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Robert Andrews v. State of New Jersey

Court Type: U.S. Supreme Court
Status: Closed (Judgment)
Last Update: December 7, 2021

What's at Stake

Whether the Self-Incrimination Clause of the Fifth Amendment protects an individual from being compelled to recall and truthfully disclose a memorized smartphone passcode, where communicating the passcode may lead to the discovery of incriminating evidence to be used against him in a criminal prosecution?

Summary

While investigating Robert Andrews for state criminal offenses, the NJ prosecutor obtained a court order requiring Petitioner to disclose his smartphone passcodes to two iPhones. The State of New Jersey believes the passcodes will enable it to find evidence that Mr. Andrews committed a crime. Mr. Andrews refused to disclose his passwords, invoking his Fifth Amendment privilege against self-incrimination. The Supreme Court of New Jersey held that the Fifth Amendment privilege does not protect him from being compelled to communicate his memorized passcodes to the government, ruling that the privilege was overcome because the passcodes’ existence, possession, and authentication were “foregone conclusions.”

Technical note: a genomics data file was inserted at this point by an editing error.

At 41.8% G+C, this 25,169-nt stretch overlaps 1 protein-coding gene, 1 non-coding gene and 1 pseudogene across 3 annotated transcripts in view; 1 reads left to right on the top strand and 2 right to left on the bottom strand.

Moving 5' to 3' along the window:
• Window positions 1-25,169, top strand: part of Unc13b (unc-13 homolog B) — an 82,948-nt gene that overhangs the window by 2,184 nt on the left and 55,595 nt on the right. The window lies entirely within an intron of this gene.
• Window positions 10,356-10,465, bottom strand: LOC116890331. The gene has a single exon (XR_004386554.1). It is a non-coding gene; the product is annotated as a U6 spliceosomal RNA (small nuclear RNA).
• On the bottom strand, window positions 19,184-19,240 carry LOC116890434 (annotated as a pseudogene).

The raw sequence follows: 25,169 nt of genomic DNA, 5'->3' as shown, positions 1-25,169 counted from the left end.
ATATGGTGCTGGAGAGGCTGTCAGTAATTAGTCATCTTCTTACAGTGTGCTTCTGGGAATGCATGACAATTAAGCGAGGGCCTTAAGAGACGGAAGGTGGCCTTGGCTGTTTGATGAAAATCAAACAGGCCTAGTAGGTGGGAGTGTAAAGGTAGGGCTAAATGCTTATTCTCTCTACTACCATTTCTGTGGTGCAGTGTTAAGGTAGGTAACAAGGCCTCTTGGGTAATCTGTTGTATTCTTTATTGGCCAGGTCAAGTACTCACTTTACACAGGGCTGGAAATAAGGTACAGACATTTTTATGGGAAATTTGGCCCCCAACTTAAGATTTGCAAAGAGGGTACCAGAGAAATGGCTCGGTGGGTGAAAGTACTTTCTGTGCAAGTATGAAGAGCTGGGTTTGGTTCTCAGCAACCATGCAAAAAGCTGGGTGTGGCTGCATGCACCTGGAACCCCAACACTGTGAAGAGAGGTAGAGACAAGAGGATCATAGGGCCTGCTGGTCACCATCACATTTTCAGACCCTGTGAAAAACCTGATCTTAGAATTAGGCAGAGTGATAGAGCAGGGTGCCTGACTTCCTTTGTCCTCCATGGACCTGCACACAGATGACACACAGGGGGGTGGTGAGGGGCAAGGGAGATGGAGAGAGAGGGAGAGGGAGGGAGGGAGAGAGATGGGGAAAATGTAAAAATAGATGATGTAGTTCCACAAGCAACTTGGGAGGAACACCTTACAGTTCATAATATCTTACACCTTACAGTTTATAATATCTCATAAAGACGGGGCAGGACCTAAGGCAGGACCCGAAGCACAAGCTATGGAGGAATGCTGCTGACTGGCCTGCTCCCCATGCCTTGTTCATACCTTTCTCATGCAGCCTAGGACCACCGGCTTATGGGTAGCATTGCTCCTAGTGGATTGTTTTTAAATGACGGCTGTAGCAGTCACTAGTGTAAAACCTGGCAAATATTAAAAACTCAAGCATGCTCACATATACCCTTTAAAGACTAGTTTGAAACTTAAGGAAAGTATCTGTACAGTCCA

With this petition on behalf of Mr. Andrews, the ACLU and the Electronic Frontier Foundation (EFF), along with New Jersey-based Tarver Law Offices, urge the U.S. Supreme Court to ensure the Fifth Amendment protection against self-incrimination extends to the digital age by prohibiting law enforcement from forcing individuals to disclose their phone and computer passcodes. The U.S. Supreme Court has long held, consistent with the Fifth Amendment, that the government cannot compel a person to answer a question whose answer could be incriminating. Lower courts, however, have disagreed on the scope of the right to remain silent when the government demands that a person disclose or enter phone and computer passwords. This confusing patchwork of rulings has resulted in Fifth Amendment rights depending on where one lives, and in some cases, whether state or federal authorities are the ones demanding the password. We hope that the Supreme Court will take this case to settle this critical question about digital privacy and self-incrimination.

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